By John McCurry
The mood among freight forwarders attending the AirCargo 2013 conference in Las Vegas this week was decidedly upbeat, even as the industry is dealing with issues such as regulatory compliance and security.
Paul Butler, president and CEO of Miami-based Four Star Cargo, says U.S. exports are starting to pick up with lots of opportunities in the Caribbean and Latin America. He says increased interest in the annual conference is indicative of industry confidence.
“The exhibition hall sold out this year, which it hasn’t done the last few years,” Butler says. “Last year in Miami, it was a fairly light show. This year, there are a lot of forwarders here. There’s a lot of interest in regulatory compliance.”
Butler says November’s presidential election seemed to put a big boost into the U.S. economy and also brought confidence to the global market for U.S. exports. He also cites the positive mood among some in Congress about upcoming international trade deals.
Four Star Cargo is off to a good start business-wise in 2013 with quarterly sales ahead of last year, Butler says.
Conversely, the first two months of the year are traditionally slow for Boston-based forwarder Falcon Global Edge. Successfully navigating those months provides room for optimism for the remainder of the year, says Richard Fisher, the company’s president, who is also chairman of the Airforwarders Association. He believes business will pick up during the second half of 2013, barring a major global economic shock.
“March is sort of our vector month where we begin to take off,” Fisher says. “We are upbeat and positive. We don’t want to see any hiccups. In many parts of the world, air cargo rates have come down to the point where there are realistic options between surface and air carriage, but any hiccup could upset that.”
Falcon Global Edge specializes in niche markets, including garments and other products ultimately destined for big-box retail stores.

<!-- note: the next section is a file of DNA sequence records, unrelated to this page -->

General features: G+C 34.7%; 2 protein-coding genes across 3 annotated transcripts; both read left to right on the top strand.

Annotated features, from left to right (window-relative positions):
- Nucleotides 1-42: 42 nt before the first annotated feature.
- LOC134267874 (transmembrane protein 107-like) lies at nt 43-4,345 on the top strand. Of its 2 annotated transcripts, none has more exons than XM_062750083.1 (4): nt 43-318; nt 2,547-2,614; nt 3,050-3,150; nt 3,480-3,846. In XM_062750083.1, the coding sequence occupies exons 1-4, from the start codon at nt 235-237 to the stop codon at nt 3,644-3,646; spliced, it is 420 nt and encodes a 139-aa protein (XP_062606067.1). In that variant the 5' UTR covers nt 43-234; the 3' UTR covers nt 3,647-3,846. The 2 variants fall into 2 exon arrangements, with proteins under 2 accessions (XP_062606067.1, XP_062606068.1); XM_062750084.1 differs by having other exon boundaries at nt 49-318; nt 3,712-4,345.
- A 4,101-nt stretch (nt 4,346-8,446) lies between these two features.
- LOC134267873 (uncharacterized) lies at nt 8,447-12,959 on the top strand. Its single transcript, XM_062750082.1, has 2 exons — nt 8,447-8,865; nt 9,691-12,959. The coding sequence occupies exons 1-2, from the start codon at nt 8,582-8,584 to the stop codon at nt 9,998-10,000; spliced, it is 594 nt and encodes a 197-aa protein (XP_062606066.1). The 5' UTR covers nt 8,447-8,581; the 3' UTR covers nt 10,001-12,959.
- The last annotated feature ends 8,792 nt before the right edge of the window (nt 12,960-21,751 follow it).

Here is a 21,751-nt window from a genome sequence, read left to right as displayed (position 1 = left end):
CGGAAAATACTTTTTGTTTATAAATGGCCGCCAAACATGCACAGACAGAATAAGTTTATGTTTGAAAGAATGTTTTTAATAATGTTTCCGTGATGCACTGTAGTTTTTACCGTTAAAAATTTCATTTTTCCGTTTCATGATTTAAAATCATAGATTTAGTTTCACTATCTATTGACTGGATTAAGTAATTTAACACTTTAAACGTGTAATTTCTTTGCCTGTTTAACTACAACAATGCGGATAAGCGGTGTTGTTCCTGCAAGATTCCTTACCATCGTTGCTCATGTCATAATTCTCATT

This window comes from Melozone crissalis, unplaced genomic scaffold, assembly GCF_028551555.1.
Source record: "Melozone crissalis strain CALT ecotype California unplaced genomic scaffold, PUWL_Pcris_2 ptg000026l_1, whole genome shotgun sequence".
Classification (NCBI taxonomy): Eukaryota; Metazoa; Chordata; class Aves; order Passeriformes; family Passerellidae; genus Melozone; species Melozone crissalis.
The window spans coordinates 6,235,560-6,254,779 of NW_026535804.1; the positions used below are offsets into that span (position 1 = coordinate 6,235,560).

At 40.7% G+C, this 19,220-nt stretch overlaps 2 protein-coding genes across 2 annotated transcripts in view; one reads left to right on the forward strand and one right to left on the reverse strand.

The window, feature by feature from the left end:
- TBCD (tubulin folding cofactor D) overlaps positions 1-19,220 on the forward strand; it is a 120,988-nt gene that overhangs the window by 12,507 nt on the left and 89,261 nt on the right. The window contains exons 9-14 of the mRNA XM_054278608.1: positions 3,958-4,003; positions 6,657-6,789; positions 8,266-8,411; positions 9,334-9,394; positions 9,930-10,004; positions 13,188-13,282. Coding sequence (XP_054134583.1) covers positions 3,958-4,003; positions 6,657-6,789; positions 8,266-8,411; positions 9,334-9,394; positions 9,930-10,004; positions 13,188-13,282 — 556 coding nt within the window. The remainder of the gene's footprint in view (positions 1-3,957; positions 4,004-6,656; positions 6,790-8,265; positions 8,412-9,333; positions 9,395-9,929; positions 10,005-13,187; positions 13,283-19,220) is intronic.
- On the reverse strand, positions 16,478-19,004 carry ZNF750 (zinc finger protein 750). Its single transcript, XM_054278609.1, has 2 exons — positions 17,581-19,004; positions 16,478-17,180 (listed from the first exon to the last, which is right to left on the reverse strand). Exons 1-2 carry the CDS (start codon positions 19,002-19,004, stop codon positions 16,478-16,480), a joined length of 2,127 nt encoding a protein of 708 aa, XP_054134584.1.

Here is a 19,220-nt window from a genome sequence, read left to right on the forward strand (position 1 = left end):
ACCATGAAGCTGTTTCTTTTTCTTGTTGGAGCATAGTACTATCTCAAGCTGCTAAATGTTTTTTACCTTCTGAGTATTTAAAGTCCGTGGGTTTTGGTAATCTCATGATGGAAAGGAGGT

“We tend to be a boutique forwarder with highly specialized customers,” Fisher says. “If the general level of the economy picks up, it will be good for us. Our customers are innovating and looking to sell new products into, for example, Brazil, which is a very hot market right now. All of South and Central America will be hot spots for export growth from the U.S.”
Fisher says the addition of Airports Council International-North America to the AirCargo conference’s partners has been a big boost.
“Adding the Airports Council to the mix is something we should have done years ago,” Fisher says. “We are natural partners, and we need to know more as forwarders about what the airports are doing.”
Robert Mauro, president of Team Worldwide, a forwarder based in the Dallas suburb of Winnsboro, says there is some concern in the industry about how the U.S. government will handle financial issues, but the industry has had four years of continuous growth – and opportunity for growth remains. He says his company has had a strong January and February and he is “cautiously optimistic” about the remainder of the year.
“Our challenges include security issues and how they are handled regarding screening of cargo,” Mauro says. “There is also a matter of what the money market does because durable goods is what drives our industry. It has that trickle-down effect. Lift in the past has been an issue, but I think we have learned ways to deal with that.”
David Beatson, an industry veteran whose career includes stints as CEO of Emery Worldwide and vice president of cargo sales and marketing for American Airlines, now heads Ascent Advisors, a management consultancy and delivered the conference’s keynote address. He emphasizes the importance of embracing technology.
“Technology is evolving rapidly, and the pace of change is accelerating. IT will continue to play a large and increasing role in our industry,” he says.
Beatson offers a theme of optimism tempered with regulatory obstacles and potential threats. He says he believes companies that find niches and serve them well will be “winners and survivors” that provide more specialize services. He notes that there is a long ling of private equity firms and strategic buyers looking to invest in the industry.
“The industry’s profitability will likely continue, especially as we continue to emerge from the global recession,” Beatson says.
One of the biggest uncertainties in the sector is the expanded health care costs required by the Affordable Care Act, which offer the industry’s highest potential costs, he says.
Beatson warns that the industry must also deal with an array of threats including theft, cyber attacks and terrorism.
“If there ever is a major cargo problem in a belly, our whole industry will have to be reinvented,” he says.